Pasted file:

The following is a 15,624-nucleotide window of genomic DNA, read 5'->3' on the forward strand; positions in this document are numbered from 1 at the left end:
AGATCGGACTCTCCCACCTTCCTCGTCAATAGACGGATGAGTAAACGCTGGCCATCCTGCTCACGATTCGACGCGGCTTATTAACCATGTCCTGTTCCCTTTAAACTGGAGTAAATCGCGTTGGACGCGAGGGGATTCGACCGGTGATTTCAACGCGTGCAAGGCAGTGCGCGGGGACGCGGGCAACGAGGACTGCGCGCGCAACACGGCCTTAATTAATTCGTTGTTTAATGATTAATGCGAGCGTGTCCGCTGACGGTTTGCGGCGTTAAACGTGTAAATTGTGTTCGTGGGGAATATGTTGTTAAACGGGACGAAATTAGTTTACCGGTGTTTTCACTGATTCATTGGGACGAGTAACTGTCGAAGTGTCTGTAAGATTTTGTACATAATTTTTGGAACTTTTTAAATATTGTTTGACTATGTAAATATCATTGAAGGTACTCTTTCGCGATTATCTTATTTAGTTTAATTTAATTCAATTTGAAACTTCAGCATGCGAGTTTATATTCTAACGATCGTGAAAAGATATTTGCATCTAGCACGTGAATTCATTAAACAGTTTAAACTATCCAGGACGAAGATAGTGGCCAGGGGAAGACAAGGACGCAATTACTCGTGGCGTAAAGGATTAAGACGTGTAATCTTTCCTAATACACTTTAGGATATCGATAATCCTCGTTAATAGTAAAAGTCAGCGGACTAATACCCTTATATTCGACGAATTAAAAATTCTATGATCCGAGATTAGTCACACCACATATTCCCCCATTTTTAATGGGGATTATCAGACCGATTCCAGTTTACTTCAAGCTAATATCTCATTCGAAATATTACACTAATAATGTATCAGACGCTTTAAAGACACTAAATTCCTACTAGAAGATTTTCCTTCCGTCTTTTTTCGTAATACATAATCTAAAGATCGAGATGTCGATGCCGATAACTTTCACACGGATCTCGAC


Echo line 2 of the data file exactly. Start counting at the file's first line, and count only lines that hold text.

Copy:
AGATCGGACTCTCCCACCTTCCTCGTCAATAGACGGATGAGTAAACGCTGGCCATCCTGCTCACGATTCGACGCGGCTTATTAACCATGTCCTGTTCCCTTTAAACTGGAGTAAATCGCGTTGGACGCGAGGGGATTCGACCGGTGATTTCAACGCGTGCAAGGCAGTGCGCGGGGACGCGGGCAACGAGGACTGCGCGCGCAACACGGCCTTAATTAATTCGTTGTTTAATGATTAATGCGAGCGTGTCCGCTGACGGTTTGCGGCGTTAAACGTGTAAATTGTGTTCGTGGGGAATATGTTGTTAAACGGGACGAAATTAGTTTACCGGTGTTTTCACTGATTCATTGGGACGAGTAACTGTCGAAGTGTCTGTAAGATTTTGTACATAATTTTTGGAACTTTTTAAATATTGTTTGACTATGTAAATATCATTGAAGGTACTCTTTCGCGATTATCTTATTTAGTTTAATTTAATTCAATTTGAAACTTCAGCATGCGAGTTTATATTCTAACGATCGTGAAAAGATATTTGCATCTAGCACGTGAATTCATTAAACAGTTTAAACTATCCAGGACGAAGATAGTGGCCAGGGGAAGACAAGGACGCAATTACTCGTGGCGTAAAGGATTAAGACGTGTAATCTTTCCTAATACACTTTAGGATATCGATAATCCTCGTTAATAGTAAAAGTCAGCGGACTAATACCCTTATATTCGACGAATTAAAAATTCTATGATCCGAGATTAGTCACACCACATATTCCCCCATTTTTAATGGGGATTATCAGACCGATTCCAGTTTACTTCAAGCTAATATCTCATTCGAAATATTACACTAATAATGTATCAGACGCTTTAAAGACACTAAATTCCTACTAGAAGATTTTCCTTCCGTCTTTTTTCGTAATACATAATCTAAAGATCGAGATGTCGATGCCGATAACTTTCACACGGATCTCGAC